One front line worker asks friends to call her when they use alone
"I'm starting to not know how to cope with it anymore," says Christine Zinni, a harm reduction worker at Parkdale Community Health Centre and a former user herself.
"I'm becoming numb I guess you can say... I don't want to become indifferent to death."
In six weeks, Christine says she's lost six friends, mainly to fentanyl.
She's begged friends to not use alone, but she says the stigma associated with drug use is just too strong.
Christine says friends who use are terrified of getting something laced with fentanyl but that it's not easy to quit. She describes drug use as a coping mechanism often complicated by chronic poverty, isolation and marginalization.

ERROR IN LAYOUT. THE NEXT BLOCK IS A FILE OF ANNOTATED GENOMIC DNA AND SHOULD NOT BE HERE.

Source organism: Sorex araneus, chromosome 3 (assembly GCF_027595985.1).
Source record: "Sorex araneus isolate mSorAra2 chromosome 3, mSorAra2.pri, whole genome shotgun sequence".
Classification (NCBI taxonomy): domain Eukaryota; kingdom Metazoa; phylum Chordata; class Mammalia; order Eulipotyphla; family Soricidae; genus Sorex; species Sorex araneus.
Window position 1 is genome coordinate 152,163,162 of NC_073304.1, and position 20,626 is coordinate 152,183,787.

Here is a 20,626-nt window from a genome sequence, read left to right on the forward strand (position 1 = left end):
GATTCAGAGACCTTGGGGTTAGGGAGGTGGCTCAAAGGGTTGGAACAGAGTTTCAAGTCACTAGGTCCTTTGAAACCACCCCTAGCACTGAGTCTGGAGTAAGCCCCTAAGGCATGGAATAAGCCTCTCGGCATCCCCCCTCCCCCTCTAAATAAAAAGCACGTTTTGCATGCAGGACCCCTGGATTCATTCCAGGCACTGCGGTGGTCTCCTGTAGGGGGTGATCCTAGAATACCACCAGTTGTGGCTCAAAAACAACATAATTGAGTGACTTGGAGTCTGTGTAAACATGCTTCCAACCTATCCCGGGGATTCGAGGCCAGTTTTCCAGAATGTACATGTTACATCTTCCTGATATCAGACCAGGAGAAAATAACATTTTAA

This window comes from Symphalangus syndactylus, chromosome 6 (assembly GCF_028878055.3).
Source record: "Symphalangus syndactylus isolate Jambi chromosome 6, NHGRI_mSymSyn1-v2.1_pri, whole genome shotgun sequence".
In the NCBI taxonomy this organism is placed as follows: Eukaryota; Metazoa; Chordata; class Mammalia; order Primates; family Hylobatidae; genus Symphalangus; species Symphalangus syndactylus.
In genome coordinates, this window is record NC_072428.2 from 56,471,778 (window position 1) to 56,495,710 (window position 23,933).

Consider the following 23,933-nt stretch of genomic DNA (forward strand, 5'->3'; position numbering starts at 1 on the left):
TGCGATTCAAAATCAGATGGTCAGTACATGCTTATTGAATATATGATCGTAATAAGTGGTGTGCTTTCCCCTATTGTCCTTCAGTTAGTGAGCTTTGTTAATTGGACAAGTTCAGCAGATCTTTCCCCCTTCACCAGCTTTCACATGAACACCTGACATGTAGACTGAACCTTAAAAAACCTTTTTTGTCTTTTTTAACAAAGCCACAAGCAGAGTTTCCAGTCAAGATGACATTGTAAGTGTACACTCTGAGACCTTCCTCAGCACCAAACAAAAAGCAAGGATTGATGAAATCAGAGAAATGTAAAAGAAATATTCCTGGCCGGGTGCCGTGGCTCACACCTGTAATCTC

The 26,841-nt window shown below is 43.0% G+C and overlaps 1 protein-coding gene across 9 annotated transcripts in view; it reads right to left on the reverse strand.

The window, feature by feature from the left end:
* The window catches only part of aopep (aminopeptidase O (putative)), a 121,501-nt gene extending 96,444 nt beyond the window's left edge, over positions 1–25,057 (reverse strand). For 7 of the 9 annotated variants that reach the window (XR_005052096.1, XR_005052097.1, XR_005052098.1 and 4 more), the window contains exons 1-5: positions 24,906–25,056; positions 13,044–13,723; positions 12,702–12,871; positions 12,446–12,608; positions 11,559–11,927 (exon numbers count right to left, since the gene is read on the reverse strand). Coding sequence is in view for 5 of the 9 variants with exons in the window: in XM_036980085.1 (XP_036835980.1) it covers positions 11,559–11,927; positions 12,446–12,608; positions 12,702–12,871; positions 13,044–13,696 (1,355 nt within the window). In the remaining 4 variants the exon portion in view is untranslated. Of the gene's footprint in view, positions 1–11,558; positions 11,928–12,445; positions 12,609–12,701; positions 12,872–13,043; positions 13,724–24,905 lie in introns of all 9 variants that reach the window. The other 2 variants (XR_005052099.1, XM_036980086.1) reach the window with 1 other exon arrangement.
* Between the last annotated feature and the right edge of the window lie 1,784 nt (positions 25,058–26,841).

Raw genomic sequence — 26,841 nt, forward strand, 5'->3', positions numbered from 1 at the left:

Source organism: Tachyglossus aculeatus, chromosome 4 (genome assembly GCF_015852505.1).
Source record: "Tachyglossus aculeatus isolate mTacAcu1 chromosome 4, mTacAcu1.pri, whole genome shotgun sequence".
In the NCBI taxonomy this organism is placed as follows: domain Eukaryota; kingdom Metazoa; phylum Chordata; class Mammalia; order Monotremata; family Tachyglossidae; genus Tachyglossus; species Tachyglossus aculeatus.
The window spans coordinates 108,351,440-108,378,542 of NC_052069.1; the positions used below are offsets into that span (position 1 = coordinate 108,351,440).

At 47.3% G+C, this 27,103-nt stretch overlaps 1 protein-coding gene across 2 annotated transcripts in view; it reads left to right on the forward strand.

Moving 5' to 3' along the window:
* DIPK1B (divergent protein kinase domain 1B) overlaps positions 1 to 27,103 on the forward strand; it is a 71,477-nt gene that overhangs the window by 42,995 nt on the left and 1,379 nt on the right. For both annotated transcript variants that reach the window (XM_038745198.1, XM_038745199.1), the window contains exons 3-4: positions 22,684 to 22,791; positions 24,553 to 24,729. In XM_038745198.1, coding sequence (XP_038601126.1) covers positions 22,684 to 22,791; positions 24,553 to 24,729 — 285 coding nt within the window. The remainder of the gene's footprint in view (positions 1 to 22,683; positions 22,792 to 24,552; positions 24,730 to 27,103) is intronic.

Christine carries naloxone in her purse everywhere she goes and has had to use it multiple times, including at work in the washroom where someone overdosed.
Christine says that staff now check the washrooms at Parkdale Community Health Centre every half hour.
"If somebody is in the washroom for too long, we start to get worried. I knock and I wait for a response. If they don't respond, then I'm getting in here."